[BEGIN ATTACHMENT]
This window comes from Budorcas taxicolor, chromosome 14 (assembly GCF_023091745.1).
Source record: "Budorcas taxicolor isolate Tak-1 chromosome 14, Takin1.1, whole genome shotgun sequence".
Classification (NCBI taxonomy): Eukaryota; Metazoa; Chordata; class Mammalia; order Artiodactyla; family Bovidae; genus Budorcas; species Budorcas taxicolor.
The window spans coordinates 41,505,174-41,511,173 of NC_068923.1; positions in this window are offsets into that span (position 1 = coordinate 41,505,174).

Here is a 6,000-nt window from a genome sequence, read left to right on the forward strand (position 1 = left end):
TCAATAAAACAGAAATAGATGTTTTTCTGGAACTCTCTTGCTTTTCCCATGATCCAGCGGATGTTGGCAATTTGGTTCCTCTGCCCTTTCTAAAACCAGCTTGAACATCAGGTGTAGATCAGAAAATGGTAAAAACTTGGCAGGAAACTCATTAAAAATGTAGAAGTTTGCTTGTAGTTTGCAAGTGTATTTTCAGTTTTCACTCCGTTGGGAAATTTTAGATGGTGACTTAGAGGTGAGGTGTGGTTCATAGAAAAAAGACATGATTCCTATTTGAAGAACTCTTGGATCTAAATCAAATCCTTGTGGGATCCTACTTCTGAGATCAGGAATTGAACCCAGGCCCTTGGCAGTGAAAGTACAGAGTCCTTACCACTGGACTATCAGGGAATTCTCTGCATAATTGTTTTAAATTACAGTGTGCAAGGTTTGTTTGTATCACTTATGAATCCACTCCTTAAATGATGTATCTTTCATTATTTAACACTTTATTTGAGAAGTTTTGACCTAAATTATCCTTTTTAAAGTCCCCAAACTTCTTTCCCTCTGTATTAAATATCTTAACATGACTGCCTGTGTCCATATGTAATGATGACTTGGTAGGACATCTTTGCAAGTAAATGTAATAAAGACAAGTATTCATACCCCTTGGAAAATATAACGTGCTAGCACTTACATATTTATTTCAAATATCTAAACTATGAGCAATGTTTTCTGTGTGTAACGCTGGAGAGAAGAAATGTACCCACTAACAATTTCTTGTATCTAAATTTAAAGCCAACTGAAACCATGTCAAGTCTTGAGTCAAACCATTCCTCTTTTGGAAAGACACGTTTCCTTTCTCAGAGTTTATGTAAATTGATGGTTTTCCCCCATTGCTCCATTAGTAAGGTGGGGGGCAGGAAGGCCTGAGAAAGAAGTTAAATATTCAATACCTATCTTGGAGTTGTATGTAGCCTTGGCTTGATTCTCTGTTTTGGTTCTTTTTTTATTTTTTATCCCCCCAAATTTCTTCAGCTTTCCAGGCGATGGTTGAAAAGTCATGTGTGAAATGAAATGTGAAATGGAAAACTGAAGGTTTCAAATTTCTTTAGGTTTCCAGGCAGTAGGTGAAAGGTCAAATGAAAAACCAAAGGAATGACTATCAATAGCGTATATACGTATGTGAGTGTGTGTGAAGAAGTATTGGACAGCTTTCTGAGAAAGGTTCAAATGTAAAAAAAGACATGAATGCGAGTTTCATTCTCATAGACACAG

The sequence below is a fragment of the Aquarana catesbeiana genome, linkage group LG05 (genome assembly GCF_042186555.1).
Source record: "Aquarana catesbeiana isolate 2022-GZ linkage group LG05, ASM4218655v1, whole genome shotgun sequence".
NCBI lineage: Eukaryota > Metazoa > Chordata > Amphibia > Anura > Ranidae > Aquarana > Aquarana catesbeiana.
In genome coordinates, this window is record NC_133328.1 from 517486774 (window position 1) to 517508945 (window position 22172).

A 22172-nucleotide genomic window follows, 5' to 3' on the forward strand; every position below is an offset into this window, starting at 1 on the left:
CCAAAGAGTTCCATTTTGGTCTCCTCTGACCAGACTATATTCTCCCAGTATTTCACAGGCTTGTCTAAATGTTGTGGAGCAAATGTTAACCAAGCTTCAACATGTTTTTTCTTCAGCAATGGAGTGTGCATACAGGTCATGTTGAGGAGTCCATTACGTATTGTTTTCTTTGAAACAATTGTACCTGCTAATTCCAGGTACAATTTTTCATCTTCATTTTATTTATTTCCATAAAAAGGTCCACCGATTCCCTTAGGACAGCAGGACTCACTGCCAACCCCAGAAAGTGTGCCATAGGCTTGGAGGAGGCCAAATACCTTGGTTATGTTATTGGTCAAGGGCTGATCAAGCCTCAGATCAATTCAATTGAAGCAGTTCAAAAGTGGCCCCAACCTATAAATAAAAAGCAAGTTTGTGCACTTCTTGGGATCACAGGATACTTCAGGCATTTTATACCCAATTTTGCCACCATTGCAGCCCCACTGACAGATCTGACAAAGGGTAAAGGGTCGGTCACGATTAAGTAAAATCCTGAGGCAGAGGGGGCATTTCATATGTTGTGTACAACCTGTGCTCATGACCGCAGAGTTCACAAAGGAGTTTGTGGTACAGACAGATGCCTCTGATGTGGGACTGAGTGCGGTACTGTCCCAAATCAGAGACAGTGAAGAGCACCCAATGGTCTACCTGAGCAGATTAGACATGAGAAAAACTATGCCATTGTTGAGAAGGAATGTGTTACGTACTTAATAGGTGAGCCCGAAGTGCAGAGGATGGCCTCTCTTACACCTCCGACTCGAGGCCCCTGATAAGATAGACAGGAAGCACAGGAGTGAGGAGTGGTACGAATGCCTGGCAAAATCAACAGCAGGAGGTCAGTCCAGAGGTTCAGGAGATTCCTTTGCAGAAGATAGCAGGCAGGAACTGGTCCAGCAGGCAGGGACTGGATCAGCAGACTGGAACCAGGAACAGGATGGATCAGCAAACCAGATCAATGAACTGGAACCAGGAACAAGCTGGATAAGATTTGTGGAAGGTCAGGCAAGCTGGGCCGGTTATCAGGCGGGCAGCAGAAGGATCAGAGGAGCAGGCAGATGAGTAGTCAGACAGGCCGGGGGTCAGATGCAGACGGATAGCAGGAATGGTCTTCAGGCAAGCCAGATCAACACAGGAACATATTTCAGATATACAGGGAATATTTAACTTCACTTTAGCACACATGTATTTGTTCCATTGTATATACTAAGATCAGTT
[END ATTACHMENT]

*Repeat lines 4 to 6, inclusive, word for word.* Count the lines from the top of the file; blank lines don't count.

The window spans coordinates 41,505,174-41,511,173 of NC_068923.1; positions in this window are offsets into that span (position 1 = coordinate 41,505,174).

Here is a 6,000-nt window from a genome sequence, read left to right on the forward strand (position 1 = left end):
TCAATAAAACAGAAATAGATGTTTTTCTGGAACTCTCTTGCTTTTCCCATGATCCAGCGGATGTTGGCAATTTGGTTCCTCTGCCCTTTCTAAAACCAGCTTGAACATCAGGTGTAGATCAGAAAATGGTAAAAACTTGGCAGGAAACTCATTAAAAATGTAGAAGTTTGCTTGTAGTTTGCAAGTGTATTTTCAGTTTTCACTCCGTTGGGAAATTTTAGATGGTGACTTAGAGGTGAGGTGTGGTTCATAGAAAAAAGACATGATTCCTATTTGAAGAACTCTTGGATCTAAATCAAATCCTTGTGGGATCCTACTTCTGAGATCAGGAATTGAACCCAGGCCCTTGGCAGTGAAAGTACAGAGTCCTTACCACTGGACTATCAGGGAATTCTCTGCATAATTGTTTTAAATTACAGTGTGCAAGGTTTGTTTGTATCACTTATGAATCCACTCCTTAAATGATGTATCTTTCATTATTTAACACTTTATTTGAGAAGTTTTGACCTAAATTATCCTTTTTAAAGTCCCCAAACTTCTTTCCCTCTGTATTAAATATCTTAACATGACTGCCTGTGTCCATATGTAATGATGACTTGGTAGGACATCTTTGCAAGTAAATGTAATAAAGACAAGTATTCATACCCCTTGGAAAATATAACGTGCTAGCACTTACATATTTATTTCAAATATCTAAACTATGAGCAATGTTTTCTGTGTGTAACGCTGGAGAGAAGAAATGTACCCACTAACAATTTCTTGTATCTAAATTTAAAGCCAACTGAAACCATGTCAAGTCTTGAGTCAAACCATTCCTCTTTTGGAAAGACACGTTTCCTTTCTCAGAGTTTATGTAAATTGATGGTTTTCCCCCATTGCTCCATTAGTAAGGTGGGGGGCAGGAAGGCCTGAGAAAGAAGTTAAATATTCAATACCTATCTTGGAGTTGTATGTAGCCTTGGCTTGATTCTCTGTTTTGGTTCTTTTTTTATTTTTTATCCCCCCAAATTTCTTCAGCTTTCCAGGCGATGGTTGAAAAGTCATGTGTGAAATGAAATGTGAAATGGAAAACTGAAGGTTTCAAATTTCTTTAGGTTTCCAGGCAGTAGGTGAAAGGTCAAATGAAAAACCAAAGGAATGACTATCAATAGCGTATATACGTATGTGAGTGTGTGTGAAGAAGTATTGGACAGCTTTCTGAGAAAGGTTCAAATGTAAAAAAAGACATGAATGCGAGTTTCATTCTCATAGACACAG